I’ve never read a more intense political history book than Playing with Fire by Lawrence O’Donnell. The subtitle tells it all, and yet doesn’t touch the events’ complexity: The 1968 Election and the Transformation of American Politics. Considering it was the bizarre 2016 election cycle that started my journey into political writing, that probably isn’t saying much. But, let me be clear. Playing with Fire is intense because the events that happened in 1968 were intense. And O’Donnell takes all the cards and lays them out in the table in a clear, cogent manner.
This doesn’t mean Playing with Fire was an easy read. It wasn’t. I spent over three weeks with two different library books to get this book finished. I might have let it go after I couldn’t finish it in time for the first loan. But the events were too interesting, and too vital, to let me stop. So I tracked down another book and continued.
What happened in 1968 began with one man. That man was Senator Eugene McCarthy from Minnesota, and he decided to run for President. He was a Democratic challenger to the incumbent, Lyndon B. Johnson. Incumbent Presidents don’t often have challengers, since they typically run for a second term. So this was a big deal.
As O’Donnell emphasizes, the reason McCarthy ran was a matter of life and death. Along with many other Americans, McCarthy was concerned about the war in Vietnam. The war was costing too many American lives (and to be fair, Vietnamese lives also). It seemed impossible to win, despite both diplomacy and the show of force. McCarthy and his supporters thought Johnson wasn’t moving towards peace quickly or strongly enough. That was reason enough for McCarthy to run. And the events of 1968 unfolded from that decision.
Summarizing much more of the book would take pages and pages. By then, you’d be better off just to read the book! But suffice it to say that O’Donnell details the quirks and foibles of each major and minor candidate—Johnson, McCarthy, Bobby Kennedy, Hubert Humphrey, George Wallace, Nelson Rockefeller, and Richard Nixon.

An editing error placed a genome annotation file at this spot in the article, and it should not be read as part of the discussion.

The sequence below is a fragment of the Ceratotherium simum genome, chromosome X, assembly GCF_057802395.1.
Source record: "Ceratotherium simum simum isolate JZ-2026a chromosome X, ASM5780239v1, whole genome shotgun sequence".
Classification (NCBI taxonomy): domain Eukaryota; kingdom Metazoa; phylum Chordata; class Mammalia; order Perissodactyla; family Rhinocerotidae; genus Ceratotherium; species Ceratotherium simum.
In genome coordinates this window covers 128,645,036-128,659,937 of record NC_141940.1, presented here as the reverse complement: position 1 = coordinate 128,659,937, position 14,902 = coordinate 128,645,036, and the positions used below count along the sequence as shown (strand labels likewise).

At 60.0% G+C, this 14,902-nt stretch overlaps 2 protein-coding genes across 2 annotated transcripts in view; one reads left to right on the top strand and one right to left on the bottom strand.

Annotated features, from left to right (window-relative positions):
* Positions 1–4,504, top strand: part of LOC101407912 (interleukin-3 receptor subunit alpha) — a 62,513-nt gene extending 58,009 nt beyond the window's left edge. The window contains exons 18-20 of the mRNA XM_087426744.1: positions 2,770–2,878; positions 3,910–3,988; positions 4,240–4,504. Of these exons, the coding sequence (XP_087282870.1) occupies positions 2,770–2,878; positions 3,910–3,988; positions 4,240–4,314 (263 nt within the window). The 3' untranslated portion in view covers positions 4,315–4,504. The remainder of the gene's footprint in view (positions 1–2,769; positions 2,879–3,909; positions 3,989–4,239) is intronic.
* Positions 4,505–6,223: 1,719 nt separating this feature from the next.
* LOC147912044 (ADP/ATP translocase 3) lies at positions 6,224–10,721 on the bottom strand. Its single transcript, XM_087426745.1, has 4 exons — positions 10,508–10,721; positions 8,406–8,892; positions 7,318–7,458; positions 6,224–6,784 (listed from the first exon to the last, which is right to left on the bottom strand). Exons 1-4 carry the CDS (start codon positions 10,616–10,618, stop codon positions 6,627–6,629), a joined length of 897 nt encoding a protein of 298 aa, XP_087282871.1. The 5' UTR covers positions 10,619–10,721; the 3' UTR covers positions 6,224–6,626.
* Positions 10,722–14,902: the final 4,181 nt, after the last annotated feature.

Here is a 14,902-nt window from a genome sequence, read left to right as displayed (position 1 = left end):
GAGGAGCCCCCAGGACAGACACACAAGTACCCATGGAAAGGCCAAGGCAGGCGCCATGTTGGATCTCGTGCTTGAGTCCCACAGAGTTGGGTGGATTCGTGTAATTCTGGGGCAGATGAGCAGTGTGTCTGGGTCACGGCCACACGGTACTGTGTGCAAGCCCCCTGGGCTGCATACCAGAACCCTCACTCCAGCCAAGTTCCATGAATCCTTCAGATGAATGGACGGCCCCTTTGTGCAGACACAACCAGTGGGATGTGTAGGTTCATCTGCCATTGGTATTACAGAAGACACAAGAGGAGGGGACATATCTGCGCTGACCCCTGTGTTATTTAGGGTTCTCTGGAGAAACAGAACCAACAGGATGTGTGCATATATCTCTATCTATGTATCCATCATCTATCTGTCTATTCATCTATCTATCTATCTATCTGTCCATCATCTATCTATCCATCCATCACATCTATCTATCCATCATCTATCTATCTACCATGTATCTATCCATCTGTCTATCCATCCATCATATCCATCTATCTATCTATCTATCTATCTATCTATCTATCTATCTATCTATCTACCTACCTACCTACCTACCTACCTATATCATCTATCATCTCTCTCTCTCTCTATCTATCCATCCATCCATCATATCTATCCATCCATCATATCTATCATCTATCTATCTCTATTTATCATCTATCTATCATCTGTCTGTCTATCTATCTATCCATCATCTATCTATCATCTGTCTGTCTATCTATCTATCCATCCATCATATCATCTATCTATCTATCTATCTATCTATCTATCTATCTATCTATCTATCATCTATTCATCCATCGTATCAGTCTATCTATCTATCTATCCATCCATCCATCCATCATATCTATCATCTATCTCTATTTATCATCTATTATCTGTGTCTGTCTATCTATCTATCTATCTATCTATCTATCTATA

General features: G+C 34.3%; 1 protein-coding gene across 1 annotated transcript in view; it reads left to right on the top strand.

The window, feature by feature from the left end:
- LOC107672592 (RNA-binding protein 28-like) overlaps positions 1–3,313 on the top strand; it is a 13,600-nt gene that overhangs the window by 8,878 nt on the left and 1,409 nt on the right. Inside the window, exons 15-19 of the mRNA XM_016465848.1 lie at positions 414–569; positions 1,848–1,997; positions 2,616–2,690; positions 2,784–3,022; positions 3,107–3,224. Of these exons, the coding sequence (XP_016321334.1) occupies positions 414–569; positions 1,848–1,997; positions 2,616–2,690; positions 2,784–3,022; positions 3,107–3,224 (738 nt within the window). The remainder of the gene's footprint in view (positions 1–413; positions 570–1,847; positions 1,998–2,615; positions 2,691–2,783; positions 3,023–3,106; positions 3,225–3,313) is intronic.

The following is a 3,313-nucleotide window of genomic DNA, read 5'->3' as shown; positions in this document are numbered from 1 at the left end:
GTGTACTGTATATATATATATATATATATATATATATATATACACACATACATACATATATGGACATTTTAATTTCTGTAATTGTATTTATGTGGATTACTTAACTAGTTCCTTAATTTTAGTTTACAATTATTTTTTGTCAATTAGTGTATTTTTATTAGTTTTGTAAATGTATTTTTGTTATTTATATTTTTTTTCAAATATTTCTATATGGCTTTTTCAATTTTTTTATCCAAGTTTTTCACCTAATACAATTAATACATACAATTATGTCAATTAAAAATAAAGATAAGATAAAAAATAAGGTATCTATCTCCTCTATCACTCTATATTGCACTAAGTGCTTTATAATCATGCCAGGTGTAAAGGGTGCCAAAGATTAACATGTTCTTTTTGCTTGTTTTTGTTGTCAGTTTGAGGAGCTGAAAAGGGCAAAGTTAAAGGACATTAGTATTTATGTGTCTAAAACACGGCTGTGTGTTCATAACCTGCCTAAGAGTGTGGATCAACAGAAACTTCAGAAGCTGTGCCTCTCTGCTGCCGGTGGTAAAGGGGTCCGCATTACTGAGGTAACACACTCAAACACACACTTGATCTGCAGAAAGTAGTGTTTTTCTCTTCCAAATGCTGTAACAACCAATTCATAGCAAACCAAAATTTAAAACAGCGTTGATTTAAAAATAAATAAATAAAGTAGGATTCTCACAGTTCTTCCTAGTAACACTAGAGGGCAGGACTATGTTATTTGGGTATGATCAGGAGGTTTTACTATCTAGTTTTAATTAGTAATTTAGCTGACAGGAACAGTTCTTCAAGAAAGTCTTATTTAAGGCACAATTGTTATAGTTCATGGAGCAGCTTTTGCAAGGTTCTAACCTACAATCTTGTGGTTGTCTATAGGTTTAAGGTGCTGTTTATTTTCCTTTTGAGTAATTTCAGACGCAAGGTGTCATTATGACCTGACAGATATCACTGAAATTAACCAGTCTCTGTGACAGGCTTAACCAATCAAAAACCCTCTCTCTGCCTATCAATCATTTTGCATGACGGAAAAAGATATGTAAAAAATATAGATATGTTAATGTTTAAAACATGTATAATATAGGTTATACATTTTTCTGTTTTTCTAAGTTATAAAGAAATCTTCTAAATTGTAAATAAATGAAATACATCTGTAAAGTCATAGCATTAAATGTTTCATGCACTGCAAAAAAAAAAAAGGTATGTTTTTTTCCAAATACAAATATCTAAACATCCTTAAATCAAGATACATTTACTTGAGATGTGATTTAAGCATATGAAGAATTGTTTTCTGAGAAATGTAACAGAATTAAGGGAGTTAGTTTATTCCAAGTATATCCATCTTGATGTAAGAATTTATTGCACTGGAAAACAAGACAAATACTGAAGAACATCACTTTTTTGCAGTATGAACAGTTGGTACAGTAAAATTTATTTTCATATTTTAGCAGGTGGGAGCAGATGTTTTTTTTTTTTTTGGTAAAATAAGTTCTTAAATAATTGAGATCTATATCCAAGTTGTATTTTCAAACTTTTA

Then O’Donnell connects the candidates to the events of that year. 1968 was rife with protest, the war, and two assassinations. He adds in historical background, so you know how we reached certain conclusions. The people surrounding the candidates—their staff and supporters are fascinating also. Sometimes the power brokers are the most nefarious.
The other group of “characters” to watch was the American people themselves. In particular, the peace protesters. First, there was Martin Luther King, Jr.’s and Fannie Lou Hamer’s nonviolent approach. O’Donnell spends less time on some antiwar groups like the Yippies, but he explains the connections between some of the groups closer to the election process.
1968 was the last year Presidential elections were held quite that way. The election process changed based on these events. If you wish our election process was different, this is a book to read.
Every nook and cranny of this book’s 420+ pages is full of details and information. Somehow, with all these different angles to cover, Lawrence O’Donnell makes 1968 understandable and interesting. The writing and the story are layered and dense. I reread sentences and paragraphs many different times. But never once did I say, “this is too much” and consider putting the book down.
I especially appreciated how O’Donnell connects the events and people of 1968 to our current events. He throws in some analysis, but primarily uses a journalistic, fact-based approach. Because O’Donnell is even-handed, I think I have a balanced, truthful perspective of events. That’s important to me.
If you like history and politics, you must read this book. Although I absolutely recommend it, it isn’t for everyone. And that’s okay. I left Playing with Fire thinking about other nonfiction books that cover this time period. While I don’t remember much about the world of the 1960s beyond my family and neighborhood, O’Donnell has reminded me that it was a pivotal time in United States history. Drop me a recommendation in your comments, won’t you?